Major Norwich office block may be partly converted into flats

11:54 23 October 2014

St Crispins House has been put up for sale. Picture: Mike page

St Crispins House has been put up for sale. Picture: Mike page

Copypright Mike Page, All Rights Reserved Before any use is made of this picture, including dispaly, publication, broadcast, syn

A five-storey Norwich office block could be partly converted into luxury penthouses and flats.

St Crispin’s, in Duke Street, is on the market for £4.75m, with around 14 tenant businesses offering the new buyer a £785,000 income in rent.

But agents Arnolds Keys believe there is an opportunity to convert some of the building into flats with panoramic city views, with businesses continuing alongside them until their leases run out or are renewed.

The government has relaxed planning rules in this area, with permitted development rights allowing a change of use from offices to residential introduced for a period of three years from May 30, 2013 to May 30, 2016.

And this could change the face of Norwich, giving new life to unused office space.

Craig Knights, head of commercial and a partner at Arnolds Keys, said: “The permitted development rights policy was borne out of a lack of residential properties and an oversupply of poor quality city centre offices so it solves two problems in one hit.

“In Norwich alone we are currently seeing just over 200,000 sqft of office space, tired offices which were not economically viable for refurbishment, being turned into 247 residential units so it is literally changing the shape of the city.

“The policy is working very well for Norwich which had a lot of poor quality office space which was in a downward spiral.”

St Crispins includes an enclosed atrium on a 1.71 acre site with parking for 33 vehicles and it has its own cafe area and a total of 115,050 sqft of space.

St Crispins was opened in 1976 to provide extra space for Her Majesty’s Stationery Office staff. It is now occupied by The Stationery Office; Banner Business Services, Countrywide Ltd and Central Mortgages among others.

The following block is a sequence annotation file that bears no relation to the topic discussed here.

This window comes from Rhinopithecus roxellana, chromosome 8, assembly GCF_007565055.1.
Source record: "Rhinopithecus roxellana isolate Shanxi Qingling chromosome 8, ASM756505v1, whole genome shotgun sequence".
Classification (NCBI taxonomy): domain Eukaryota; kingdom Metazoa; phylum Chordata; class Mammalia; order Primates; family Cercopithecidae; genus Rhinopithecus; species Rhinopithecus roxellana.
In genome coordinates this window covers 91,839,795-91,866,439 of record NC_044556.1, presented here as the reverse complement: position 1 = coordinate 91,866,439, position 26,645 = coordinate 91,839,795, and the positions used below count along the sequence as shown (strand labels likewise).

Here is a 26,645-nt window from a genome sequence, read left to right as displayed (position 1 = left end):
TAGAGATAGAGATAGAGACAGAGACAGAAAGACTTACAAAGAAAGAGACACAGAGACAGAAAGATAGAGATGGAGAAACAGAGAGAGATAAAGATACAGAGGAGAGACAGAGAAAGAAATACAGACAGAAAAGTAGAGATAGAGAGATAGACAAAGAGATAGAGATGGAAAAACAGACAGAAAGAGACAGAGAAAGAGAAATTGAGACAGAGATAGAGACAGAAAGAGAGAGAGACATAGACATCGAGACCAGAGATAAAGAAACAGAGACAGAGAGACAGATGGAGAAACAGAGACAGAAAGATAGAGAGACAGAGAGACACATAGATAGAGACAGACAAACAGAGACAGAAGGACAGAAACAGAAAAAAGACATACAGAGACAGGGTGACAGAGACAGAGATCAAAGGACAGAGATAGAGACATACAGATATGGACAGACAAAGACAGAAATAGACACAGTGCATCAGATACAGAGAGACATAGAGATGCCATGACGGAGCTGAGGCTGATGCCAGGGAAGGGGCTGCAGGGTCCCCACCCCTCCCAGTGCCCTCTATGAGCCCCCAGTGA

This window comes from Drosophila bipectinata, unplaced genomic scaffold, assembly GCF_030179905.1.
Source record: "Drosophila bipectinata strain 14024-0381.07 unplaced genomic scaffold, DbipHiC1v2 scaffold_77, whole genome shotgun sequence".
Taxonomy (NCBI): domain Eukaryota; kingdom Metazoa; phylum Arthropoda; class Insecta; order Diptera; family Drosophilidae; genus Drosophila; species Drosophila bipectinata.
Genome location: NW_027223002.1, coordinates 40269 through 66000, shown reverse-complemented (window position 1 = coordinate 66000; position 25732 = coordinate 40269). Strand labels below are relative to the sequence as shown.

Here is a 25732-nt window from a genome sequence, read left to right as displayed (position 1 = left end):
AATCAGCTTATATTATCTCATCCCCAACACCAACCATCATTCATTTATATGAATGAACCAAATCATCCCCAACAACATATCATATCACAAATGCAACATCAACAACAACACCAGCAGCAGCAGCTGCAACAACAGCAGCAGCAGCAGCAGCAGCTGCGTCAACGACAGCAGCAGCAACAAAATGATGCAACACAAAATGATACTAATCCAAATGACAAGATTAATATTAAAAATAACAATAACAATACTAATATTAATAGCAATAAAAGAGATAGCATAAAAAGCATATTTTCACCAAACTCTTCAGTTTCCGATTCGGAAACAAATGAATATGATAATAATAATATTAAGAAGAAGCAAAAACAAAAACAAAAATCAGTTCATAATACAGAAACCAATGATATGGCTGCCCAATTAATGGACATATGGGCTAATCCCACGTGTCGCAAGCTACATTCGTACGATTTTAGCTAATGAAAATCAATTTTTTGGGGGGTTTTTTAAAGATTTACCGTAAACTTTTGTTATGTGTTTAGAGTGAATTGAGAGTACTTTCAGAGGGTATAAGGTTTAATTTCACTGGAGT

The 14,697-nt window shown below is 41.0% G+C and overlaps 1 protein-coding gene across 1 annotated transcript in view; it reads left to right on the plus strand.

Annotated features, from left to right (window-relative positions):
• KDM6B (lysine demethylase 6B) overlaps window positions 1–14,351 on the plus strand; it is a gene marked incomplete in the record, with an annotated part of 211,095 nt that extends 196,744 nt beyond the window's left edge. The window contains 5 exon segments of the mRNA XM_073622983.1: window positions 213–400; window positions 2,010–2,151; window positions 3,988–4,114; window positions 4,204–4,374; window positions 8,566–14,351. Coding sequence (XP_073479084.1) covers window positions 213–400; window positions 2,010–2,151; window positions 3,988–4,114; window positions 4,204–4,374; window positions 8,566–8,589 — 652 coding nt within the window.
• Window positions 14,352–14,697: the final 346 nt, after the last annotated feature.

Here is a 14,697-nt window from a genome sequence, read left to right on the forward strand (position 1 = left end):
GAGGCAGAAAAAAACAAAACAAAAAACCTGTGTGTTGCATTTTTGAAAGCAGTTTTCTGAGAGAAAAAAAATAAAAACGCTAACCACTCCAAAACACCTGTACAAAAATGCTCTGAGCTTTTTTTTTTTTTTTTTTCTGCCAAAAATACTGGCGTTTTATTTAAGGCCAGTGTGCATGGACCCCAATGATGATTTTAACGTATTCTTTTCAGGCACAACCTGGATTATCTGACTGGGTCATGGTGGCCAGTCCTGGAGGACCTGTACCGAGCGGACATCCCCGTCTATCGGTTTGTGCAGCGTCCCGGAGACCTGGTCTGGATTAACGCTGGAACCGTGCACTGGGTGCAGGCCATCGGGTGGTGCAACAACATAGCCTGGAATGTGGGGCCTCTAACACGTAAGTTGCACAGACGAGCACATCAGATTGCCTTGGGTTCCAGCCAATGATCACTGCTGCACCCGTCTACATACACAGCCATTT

20 comments

  • Calm down Bertie Cooper, it is what it is.

    Report this comment

    Whiley Boy

    Friday, October 24, 2014

  • Seems clear from some of the comments that they have confused St Crispins in Duke Street with Sovereign House in Anglia Square. Presumably, they don't live or work here and have never sullied their Jimmy Choo's by shopping in the "vile" Anglia Square. Good to see dear old Albert still fighting the planning battles of 60 years ago!

    Report this comment

    Red Steepler

    Friday, October 24, 2014

  • An area decimated by our socialist council,thirsting for the new world that doesn't exist,The Inner Link Road Anglia Square and so on

    Report this comment

    Albert Cooper

    Thursday, October 23, 2014

  • There is an undersupply of homes in Norwich so converting this block into residential use would be a good idea. However, I'm not sure that 'luxury flats' would be appropriate.

    Report this comment

    MattW

    Thursday, October 23, 2014

  • Erghhhhh please don't convert partall of it into flats, the whole building needs to be knocked down. No to another supermarket, we don't need any more in the city centre, we have 4 new ones being built atm NO MORE. Yes to flats but not in this building as it is vile like most of Anglia Square area. Most will moan but Norwich is running out of space for developments so the only way is up and the higher the building the better

    Report this comment

    Martin P

    Thursday, October 23, 2014

  • "....luxury penthouses and flats".... Oh please! This is a grubby part of a little city situated on the a*se end to nowhere for heavens sakes. Knightsbridge this aint!! When will the city council (and archant) stop talking as if Norwich is a big player in anything! Its embarassing.

    Report this comment

    Tootyfrooty

    Thursday, October 23, 2014